Last night we sat in on a group of people talking about working with troubled youths. The instructor started cursing quite a bit during her story-telling, and there were some noticeable “whoa”s and nervous laughs in the group of 50 adults as she became more and more vulgar throughout her story.
Then she breaks character (or regains it?) and says,
If I’m offending you, or you’re feeling uncomfortable, you won’t be able to help these kids. They have been abandoned, abused, neglected, hurt. They are untrusting of you and desperately needing of you. They want love, and they want to prove to themselves and you that you are just like everyone else and couldn’t care less about them. They will say all that and much worse. The strongest thing you can say after these outbursts is a simple sentence:
“I’m still here.”
It rang so true to me. In the years since Ezra was diagnosed with neuroblastoma, I have become much more in tune to these hurts we all carry. The searching in our hearts, the wondering who we are, why we’re here, what is promised, what is right, and what is good. I have listened and watched as our friends and loved ones (and Robyn and I) live our lives, continue to define our passions and priorities, break and build.
I have friends who are at the tops of their games – great success, well known, respected. I have friends who are in low places – lives broken, promises shattered. I know many people in the middle of these extremes. We are searching for meaning, we are finding it, and we are searching more. Sometimes it’s far from the forefront of our minds, while we are excited and caught up in the passion of life.
We want to be known, both by others and by ourselves. Maybe we express ourselves through a song, a wall of paint, a film, a quiet garden. Maybe it’s through an attention to work. At the heart of it we look for community – we want to be known. The size of this community we crave can change, but it doesn’t disappear.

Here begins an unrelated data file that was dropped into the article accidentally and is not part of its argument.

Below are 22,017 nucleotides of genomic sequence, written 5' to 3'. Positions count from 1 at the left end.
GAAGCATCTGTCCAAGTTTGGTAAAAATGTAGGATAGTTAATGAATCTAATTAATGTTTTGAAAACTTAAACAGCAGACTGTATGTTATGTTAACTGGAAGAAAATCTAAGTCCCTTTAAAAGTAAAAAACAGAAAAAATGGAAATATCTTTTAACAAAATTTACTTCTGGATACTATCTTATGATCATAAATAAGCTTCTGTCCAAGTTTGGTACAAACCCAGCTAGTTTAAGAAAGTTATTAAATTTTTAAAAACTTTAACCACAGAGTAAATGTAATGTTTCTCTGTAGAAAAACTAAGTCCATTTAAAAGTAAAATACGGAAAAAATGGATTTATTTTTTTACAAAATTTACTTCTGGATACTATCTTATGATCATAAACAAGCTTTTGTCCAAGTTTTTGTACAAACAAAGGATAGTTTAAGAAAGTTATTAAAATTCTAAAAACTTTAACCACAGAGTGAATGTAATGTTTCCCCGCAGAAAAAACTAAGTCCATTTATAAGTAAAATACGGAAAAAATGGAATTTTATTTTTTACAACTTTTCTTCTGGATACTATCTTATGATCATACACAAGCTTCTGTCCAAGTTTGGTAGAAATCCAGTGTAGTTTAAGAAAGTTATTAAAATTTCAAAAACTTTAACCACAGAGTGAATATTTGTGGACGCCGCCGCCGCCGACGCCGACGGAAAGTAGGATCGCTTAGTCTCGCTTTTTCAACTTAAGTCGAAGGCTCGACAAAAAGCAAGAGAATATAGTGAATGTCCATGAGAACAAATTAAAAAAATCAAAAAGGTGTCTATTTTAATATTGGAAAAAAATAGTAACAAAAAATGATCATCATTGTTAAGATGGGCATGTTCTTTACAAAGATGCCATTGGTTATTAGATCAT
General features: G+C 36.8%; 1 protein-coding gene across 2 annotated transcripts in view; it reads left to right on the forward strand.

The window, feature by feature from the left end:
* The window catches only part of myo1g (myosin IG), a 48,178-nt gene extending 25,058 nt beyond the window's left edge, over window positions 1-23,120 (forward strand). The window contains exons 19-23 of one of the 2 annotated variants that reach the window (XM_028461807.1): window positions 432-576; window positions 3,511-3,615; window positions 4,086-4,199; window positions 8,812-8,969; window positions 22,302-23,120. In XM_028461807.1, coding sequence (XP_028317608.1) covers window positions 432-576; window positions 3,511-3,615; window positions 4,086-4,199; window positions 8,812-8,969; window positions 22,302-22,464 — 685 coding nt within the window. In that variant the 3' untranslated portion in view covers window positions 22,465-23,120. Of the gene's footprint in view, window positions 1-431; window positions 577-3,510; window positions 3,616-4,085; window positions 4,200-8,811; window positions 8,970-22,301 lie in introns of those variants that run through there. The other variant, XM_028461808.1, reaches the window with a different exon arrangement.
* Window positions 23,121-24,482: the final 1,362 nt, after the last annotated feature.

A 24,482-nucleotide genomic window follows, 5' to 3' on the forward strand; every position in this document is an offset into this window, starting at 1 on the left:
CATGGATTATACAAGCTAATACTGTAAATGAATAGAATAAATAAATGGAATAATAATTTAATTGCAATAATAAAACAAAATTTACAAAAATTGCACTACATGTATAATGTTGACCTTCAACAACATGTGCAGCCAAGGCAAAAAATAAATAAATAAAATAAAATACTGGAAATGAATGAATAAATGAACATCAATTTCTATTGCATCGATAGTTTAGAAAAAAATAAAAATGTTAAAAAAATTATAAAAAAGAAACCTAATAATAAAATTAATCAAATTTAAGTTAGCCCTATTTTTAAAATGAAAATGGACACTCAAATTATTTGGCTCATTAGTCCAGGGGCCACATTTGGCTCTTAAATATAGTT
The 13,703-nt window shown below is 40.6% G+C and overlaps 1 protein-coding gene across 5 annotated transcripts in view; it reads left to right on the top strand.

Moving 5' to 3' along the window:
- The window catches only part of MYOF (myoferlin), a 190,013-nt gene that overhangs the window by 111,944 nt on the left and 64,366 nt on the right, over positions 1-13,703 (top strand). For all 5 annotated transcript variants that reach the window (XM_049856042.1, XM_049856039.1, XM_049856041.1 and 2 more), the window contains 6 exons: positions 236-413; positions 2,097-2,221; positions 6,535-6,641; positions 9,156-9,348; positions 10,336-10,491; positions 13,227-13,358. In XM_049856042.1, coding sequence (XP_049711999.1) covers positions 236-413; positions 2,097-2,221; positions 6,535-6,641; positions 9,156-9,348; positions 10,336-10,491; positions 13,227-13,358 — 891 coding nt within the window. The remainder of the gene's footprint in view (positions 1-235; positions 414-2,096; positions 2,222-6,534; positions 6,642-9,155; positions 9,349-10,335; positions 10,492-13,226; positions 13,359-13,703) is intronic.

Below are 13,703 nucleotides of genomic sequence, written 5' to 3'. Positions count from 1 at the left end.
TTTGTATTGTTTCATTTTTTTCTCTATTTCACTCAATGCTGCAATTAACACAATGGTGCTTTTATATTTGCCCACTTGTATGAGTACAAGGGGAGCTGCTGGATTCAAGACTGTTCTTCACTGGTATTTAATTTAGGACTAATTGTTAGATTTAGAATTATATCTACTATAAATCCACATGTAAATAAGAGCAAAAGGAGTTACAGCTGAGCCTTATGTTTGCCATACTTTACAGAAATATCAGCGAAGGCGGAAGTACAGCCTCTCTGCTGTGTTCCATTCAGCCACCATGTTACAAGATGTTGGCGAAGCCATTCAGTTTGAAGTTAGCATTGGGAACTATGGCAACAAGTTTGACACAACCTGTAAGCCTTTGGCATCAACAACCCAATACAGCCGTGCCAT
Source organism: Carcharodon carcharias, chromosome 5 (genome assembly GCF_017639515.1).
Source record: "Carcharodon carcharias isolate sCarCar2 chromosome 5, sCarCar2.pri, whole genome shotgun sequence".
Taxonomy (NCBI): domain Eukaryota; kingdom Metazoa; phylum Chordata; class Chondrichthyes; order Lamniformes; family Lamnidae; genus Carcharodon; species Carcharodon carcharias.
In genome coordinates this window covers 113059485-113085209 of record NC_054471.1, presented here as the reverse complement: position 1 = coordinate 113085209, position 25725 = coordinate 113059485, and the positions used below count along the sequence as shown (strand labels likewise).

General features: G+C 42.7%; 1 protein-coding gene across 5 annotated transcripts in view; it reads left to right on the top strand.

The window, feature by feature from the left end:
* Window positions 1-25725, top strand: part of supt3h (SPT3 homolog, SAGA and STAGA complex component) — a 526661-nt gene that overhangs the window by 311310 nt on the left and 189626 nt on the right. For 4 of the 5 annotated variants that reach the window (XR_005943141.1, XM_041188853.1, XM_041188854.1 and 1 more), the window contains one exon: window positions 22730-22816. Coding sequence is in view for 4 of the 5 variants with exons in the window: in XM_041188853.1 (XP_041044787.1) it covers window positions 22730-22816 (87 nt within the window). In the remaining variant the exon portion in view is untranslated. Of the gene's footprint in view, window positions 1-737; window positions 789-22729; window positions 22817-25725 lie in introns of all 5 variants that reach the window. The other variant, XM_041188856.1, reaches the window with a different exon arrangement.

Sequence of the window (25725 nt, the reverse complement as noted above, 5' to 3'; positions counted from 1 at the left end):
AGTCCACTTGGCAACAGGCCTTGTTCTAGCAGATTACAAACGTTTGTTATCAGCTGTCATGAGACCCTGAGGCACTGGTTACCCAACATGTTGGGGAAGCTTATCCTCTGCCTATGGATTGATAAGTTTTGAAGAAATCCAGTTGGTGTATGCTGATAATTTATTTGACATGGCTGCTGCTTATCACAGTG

Hold fast to the people who truly matter to you, and don’t let yourself fall away from them just because you don’t understand the things they do after loss. It’s a world of broken people we live in, and it’s powerful to speak understanding and consistency to your loved ones.
“I’m still here.”
Nicely stated, Kyle! For a lot of us, our motivations also change, and wanting to be known turns to wanting our children to be known and remembered. This can be uncomfortable for some, because the subject of our kids who have died isn’t an easy thing to talk about. But I’ve noticed that the more comfortable we get with talking about our kids and remembering the good times…and the not so good times, the more comfortable everyone becomes with talking about and remembering them.
I think pain and hurt is the most common experience to man; yet it is something that we avoid at all cost, and if we can’t avoid it, we cover it up and pretend it’s not there. The result; a deeply unhappy people, who feel all alone in their pain. The more real we are with ourselves and each other, the more free we will be in who we are, and the more joy we will experience together as beat up, broken, and hurting people, who help and encourage each other along the way.
Kevin – definitely! Reminds me of a quote I posted here a bit ago, paraphrased from a Dr Who (ha, serious) episode:
“to use your passion and pain to portray the ecstasy and joy and magnificence of our world is one of the greatest things in the world”
Wow… your words hit home… “I’m still here” … that phrase will spin in my head the rest of the day… Thank you for being so transparent. Your ability to voice your feelings help others to voice theirs.
I have never had a child die. You have such an incredible gift for helping me feel what you are feeling….or at least close to it. And I learn, I really learn a lot. I think of Ezra from time to time. His smile. His sweet little smile. And Because of Ezra’s dad, I feel like I know him. And I really think it makes me a better person. I get it. I praise God for your wisdom. Thank you for sharing.
First, what a brilliant instructor to share that perspective on our youth in pain. And then you and Kevin both nailed it, as you always do. It’s like you’re in my head but speak it so much more perfectly! Thank you! There are still days I climb out of bed and have to remind MYSELF, “I’m still here”…
Because of Ezra, you will be known and you will change lives. “I’m still here”.. also known as forgiveness. Oh, if we could all forgive like Christ did.